Car financing types: New and used purchase loans, refinancing loans

If you want a large bank experience, it can't hurt to check out Capital One Auto Refinance (and it can't hurt your credit score, either). Capital One offers prequalification for both purchase loans and refinancing loans. 

Capital One doesn't have a credit score requirement. However, it requires you to make at least $1,500 or $1,800 per month depending on your credit. If you are prequalified, you can get a loan at one of Capital One's 12,000 participating dealerships. 


Bad Credit Auto Loan Interest Rate And Payment Comparison

If you borrow $15,000 and pay an interest rate of 14.76 percent on a 60-month bad credit car loan, you'd end up paying $21,298 in total. That means you paid $6,298 in interest, which is over a third of the value of the loan. 

  • Borrow: $15,000
  • Interest rate: 14.76%
  • Total paid over 60 months: $21,298

If you were able to improve your score above 500, you might find rates around 10.87 percent. Those few points make a big difference, and you'd pay almost $2,000 less when all is said and done.

  • Borrow: $15,000
  • Interest rate: 10.87%
  • Total paid over 60 months: $19,510

As you can see, your credit score is a major factor in the rates you get on auto financing and other loans. People with good credit scores can typically find loans with nearly any financial institution at reasonable rates, but people with a credit score under 600 may have more difficulty.

Bad Credit Car Loan Rates

Having a low credit score will make the loan more expensive in the long run. How much more depends on the interest rate. According to Experian's State of the Automotive Finance Market report, the average interest rate for borrowers with very poor credit was 14.76 percent for new cars and 20.99 percent for used cars in 2022. These borrowers have credit scores between 300 and 500.

Average Auto Loan Rates By Credit Score

The tables below shows the average auto loan rates by credit score for new and used car purchases, according to the 2022 Q1 Experian State of the Auto Finance Market report.

Credit Score Average New Vehicle Loan Rate Average Used Vehicle Loan Rate
781 to 850 2.40% 3.71 %
661 to 780 3.56% 5.58%
601 to 660 6.70% 10.48%
501 to 600 10.87% 17.29%
300 to 500 14.76% 20.99%

Bad Credit Auto Loan Interest Rate And Payment Comparison

If you borrow $15,000 and pay an interest rate of 14.76 percent on a 60-month bad credit car loan, you'd end up paying $21,298 in total. That means you paid $6,298 in interest, which is over a third of the value of the loan. 

  • Borrow: $15,000
  • Interest rate: 14.76%
  • Total paid over 60 months: $21,298

If you were able to improve your score above 500, you might find rates around 10.87 percent. Those few points make a big difference, and you'd pay almost $2,000 less when all is said and done.

  • Borrow: $15,000
  • Interest rate: 10.87%
  • Total paid over 60 months: $19,510

As you can see, your credit score is a major factor in the rates you get on auto financing and other loans. People with good credit scores can typically find loans with nearly any financial institution at reasonable rates, but people with a credit score under 600 may have more difficulty.

How To Apply For Bad Credit Car Loans

Applying for an auto loan with bad credit isn't much different from any other credit situation. The main differences are that you'll typically have fewer options and higher rates. There are just a few steps to the application process.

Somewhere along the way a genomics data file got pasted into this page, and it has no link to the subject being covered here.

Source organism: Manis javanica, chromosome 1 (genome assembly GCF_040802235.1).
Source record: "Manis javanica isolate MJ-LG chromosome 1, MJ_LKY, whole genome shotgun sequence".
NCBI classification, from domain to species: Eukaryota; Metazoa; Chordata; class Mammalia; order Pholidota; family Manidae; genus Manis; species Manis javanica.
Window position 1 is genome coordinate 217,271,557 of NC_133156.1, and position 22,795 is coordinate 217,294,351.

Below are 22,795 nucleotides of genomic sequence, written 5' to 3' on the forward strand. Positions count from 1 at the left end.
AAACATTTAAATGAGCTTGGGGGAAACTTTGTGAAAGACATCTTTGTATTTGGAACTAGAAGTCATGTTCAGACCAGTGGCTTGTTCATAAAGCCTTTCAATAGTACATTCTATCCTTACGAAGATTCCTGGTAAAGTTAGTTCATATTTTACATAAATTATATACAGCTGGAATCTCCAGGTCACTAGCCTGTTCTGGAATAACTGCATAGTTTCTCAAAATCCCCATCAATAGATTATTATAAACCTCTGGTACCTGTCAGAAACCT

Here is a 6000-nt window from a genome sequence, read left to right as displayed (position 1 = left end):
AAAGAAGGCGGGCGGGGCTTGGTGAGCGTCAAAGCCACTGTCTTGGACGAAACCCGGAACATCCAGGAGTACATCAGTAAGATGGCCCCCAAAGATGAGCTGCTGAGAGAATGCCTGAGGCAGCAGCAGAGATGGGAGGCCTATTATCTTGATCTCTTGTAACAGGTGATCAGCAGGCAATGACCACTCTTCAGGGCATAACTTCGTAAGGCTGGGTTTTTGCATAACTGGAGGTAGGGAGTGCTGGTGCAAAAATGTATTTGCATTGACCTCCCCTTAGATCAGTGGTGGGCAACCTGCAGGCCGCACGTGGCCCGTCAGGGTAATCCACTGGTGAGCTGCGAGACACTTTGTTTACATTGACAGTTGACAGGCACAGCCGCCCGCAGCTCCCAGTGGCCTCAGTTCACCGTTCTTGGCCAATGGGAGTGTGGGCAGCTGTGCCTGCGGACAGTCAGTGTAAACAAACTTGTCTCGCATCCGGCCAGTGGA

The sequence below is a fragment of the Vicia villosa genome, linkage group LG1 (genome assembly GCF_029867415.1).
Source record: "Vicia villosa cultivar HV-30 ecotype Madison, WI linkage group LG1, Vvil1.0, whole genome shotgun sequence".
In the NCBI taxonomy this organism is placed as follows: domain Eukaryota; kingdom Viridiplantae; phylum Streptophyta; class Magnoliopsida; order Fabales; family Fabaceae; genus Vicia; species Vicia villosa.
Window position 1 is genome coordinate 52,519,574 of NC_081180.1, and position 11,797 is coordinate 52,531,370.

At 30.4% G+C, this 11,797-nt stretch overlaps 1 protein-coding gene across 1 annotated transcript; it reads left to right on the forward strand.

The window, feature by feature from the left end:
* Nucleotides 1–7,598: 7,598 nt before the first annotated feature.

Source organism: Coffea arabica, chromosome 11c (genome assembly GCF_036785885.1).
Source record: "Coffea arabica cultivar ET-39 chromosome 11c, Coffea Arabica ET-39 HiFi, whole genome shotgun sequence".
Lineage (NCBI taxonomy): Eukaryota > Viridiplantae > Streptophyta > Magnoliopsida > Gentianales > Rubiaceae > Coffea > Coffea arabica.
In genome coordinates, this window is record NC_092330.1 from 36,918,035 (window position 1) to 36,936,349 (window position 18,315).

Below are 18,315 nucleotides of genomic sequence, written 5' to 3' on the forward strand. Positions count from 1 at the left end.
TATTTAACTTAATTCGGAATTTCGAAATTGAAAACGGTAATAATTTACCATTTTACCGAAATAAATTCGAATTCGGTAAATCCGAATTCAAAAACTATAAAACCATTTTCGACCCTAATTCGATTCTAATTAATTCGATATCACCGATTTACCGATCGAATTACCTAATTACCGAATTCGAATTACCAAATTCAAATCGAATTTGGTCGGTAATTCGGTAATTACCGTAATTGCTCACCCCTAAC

Prepare The Documents Needed To Apply For An Auto Loan

When you apply for a bad credit auto loan, you will likely need to supply potential lenders with some information about you and the vehicle you wish to purchase. This includes:

  • Personal details like your name, address, age, and Social Security number
  • Contact information such as your email address and phone number
  • Gross annual income information
  • Vehicle information like model, age, mileage, and vehicle identification number (VIN)

Before you finalize your auto loan, you may also be required to supply copies of the following documents:

  • Driver’s license
  • Recent pay stubs
  • Personal references

Look For Lenders Who Offer Bad Credit Car Loans

Applying for auto financing used to take place primarily in banks or at car dealerships. Today, most companies have online applications, making it easy to request and compare several auto loans at a time.

You can also use a service like, which lets you see personalized loan offers from multiple lenders at once. However, it’s still a good idea to apply for an auto loan at your local bank or credit union in addition to searching online.

Avoid A Hard Credit Check Until You Need One

Look for companies that offer a preapproval process that does not require a hard credit check. What this means is that you will self-report your FICO score and income information to the lender. You will then be made a provisional auto loan offer. This is not an official offer, and your terms may not be finalized until after a hard credit check.

Do not submit to a hard credit check unless you are fairly confident you will accept the loan offer. You want to limit any negative impact to your credit score while you are still considering your options.

Difference Between Interest Rate And Annual Percentage Rate (APR)

You may see online lenders and others use the terms “interest rate” and “APR” in similar ways. But it’s important to understand the difference.

Interest rate refers to only the rate of interest that a lender charges on a loan. APR, on the other hand, includes taxes, fees, and other costs that are rolled into your loan in addition to the interest rate. Make sure you are comparing the same figures when you compare loan offers from multiple lenders.